The need for robotics is growing worldwide, and Australia is no exception. As the country’s industry faces a series of labour challenges, robots and automation have come into focus as a key part of the solution.
”Australia, like most developed countries around the world, is facing significant challenges, which make automation and robotics critically important,” says David Martin, Director of Emerging Industries and Innovation at Ai Group, Australia’s largest industry association.
One issue is stagnating productivity growth – usually regarded as a key factor for economic progress and improving living standards. Since the mid-2000s, Australia’s labour productivity growth has slowed steadily, averaging just 1.2% during 2021-22 according to Australia’s National Treasury.
“Labor costs in Australia are quite high, and we don’t have many opportunities to improve productivity and be globally competitive other than technological improvements and more access to automation,” says Dr Sue Keay, Chair of Robotics Australia Group – a national association of robotics and automation companies.
Another issue is the shortage of labour. It has increased alarmingly since COVID-19, leaving many businesses without sufficient workers and looking for automation instead. This can be seen in the number of job vacancies in the manufacturing industry, which more than quadrupled from May 2020 to May 2022, and remains at more than twice the pre-pandemic levels according to data from The Australian Bureau of Statistics.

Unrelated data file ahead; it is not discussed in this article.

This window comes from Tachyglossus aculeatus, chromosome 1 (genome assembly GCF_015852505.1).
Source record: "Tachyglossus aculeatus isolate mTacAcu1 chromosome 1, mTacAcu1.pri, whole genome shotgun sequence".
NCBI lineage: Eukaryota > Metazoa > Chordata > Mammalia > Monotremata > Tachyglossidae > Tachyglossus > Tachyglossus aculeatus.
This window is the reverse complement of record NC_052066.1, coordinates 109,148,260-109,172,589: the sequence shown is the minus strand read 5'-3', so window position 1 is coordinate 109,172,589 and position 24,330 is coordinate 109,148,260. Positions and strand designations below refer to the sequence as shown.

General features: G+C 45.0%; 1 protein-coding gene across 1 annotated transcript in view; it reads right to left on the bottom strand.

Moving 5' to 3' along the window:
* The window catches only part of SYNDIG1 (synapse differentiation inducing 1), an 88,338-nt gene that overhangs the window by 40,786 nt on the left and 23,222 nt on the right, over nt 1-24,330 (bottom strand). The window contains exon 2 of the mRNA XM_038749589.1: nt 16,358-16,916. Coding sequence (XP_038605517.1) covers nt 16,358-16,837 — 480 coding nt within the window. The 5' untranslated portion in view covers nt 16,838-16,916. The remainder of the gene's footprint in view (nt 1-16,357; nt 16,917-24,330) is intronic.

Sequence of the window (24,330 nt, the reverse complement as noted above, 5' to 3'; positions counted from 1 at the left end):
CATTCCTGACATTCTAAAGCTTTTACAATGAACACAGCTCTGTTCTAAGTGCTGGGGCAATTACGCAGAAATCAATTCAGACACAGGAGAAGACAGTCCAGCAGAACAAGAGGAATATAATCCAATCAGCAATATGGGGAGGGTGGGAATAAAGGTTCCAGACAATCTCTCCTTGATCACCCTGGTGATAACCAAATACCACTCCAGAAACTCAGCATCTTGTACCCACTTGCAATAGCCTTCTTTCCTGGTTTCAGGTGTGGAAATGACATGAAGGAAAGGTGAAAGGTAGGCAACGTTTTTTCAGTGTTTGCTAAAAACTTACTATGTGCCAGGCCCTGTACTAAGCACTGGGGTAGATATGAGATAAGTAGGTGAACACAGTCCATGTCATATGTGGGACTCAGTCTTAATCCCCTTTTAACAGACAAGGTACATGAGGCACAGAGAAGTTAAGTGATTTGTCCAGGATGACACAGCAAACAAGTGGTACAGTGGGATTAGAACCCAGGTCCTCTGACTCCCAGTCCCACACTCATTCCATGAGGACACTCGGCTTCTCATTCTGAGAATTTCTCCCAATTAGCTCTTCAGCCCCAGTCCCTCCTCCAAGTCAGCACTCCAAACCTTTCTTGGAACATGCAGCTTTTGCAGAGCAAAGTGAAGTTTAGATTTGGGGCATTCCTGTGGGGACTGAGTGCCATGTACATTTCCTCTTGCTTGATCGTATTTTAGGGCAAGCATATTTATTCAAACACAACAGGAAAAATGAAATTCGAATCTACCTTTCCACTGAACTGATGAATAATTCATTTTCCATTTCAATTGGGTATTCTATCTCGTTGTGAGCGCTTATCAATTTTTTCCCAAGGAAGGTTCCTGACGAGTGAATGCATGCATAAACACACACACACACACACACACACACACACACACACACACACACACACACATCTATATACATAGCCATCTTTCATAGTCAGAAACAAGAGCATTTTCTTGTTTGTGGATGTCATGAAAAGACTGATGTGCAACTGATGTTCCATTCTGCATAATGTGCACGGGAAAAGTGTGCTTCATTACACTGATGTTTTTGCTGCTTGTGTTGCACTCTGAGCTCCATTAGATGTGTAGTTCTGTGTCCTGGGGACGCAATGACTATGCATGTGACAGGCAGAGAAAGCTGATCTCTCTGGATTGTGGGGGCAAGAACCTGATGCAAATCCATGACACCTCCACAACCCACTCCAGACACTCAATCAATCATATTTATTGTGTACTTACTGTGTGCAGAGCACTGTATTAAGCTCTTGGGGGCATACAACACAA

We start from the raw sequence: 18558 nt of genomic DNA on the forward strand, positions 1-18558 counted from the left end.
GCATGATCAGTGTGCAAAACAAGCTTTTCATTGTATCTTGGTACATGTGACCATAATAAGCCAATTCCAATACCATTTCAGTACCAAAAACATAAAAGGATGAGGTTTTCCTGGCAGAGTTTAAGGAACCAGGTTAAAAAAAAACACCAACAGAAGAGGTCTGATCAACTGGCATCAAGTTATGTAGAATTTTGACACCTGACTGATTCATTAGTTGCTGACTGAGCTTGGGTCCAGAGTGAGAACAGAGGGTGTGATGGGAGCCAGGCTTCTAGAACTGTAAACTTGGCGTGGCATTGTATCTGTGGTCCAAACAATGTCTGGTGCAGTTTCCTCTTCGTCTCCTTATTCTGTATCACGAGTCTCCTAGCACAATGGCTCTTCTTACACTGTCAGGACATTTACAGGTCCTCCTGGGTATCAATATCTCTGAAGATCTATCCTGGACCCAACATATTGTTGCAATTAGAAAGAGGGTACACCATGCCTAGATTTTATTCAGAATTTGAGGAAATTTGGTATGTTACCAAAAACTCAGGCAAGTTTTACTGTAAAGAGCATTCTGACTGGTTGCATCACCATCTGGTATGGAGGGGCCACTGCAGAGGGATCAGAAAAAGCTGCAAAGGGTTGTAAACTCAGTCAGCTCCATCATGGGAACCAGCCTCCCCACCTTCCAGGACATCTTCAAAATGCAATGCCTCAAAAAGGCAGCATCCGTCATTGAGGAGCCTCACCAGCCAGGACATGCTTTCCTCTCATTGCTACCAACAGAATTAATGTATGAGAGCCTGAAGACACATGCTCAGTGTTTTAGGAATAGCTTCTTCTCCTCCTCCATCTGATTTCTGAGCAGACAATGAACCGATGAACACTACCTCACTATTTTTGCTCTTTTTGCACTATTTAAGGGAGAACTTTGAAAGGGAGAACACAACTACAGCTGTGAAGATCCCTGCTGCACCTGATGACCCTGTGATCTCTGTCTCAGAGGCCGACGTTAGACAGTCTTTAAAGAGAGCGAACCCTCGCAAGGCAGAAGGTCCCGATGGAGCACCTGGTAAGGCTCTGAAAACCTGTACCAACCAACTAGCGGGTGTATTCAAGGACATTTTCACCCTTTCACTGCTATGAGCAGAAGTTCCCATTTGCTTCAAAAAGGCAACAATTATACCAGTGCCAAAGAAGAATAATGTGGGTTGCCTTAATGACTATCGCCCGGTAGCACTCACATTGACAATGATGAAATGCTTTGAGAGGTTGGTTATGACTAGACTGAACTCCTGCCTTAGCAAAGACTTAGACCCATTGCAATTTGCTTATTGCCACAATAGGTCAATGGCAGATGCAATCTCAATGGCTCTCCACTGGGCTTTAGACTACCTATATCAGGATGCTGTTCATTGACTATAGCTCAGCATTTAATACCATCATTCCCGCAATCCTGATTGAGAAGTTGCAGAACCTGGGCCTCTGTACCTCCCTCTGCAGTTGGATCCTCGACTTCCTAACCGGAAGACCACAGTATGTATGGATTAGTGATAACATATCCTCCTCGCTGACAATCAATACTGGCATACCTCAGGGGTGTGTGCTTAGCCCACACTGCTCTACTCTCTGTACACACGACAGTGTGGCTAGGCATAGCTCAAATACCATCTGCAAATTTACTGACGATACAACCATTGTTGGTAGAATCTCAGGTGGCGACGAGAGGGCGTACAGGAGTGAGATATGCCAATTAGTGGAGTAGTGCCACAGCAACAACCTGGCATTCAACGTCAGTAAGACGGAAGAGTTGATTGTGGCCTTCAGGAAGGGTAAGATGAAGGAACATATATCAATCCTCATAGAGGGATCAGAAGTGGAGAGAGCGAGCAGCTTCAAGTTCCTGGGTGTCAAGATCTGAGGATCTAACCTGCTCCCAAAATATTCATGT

“Getting access to skilled staff is almost impossible in certain sectors. These things hurt and make automation more and more necessary,” says David Martin.
Smaller businesses need easy access to automation
While the need for automation is strong, many businesses have yet to get started on adopting robots according to both David Martin and Sue Keay. The level of robot adoption relative to employees in the Australian manufacturing industry is among the lowest of the 37 countries measured by the International Federation of Robotics. The mining industry is further ahead according to David Martin, while the construction and agriculture industries are still in the earlier stages of adoption.
Across all sectors, however, both experts agree on the overarching need to make robotics more accessible to smaller and medium-sized companies (SMEs). 68% of private sector employees in Australia work at SMEs according to data from the OECD, yet those smaller businesses are often lagging behind larger companies when it comes to adopting new technologies such as robots.
“For smaller companies, it’s difficult to have the time and innovation capability to take on new technology. So, they need the technology to be plug-and-play and simply work. And they need additional help if the technology doesn’t meet those criteria,” says Sue Keay.
The main challenge with finding such robot and automation solutions is not that they don’t exist, but that it can be difficult for especially smaller businesses to get an overview of the fast-developing market according to Søren Peters, the CEO of HowToRobot.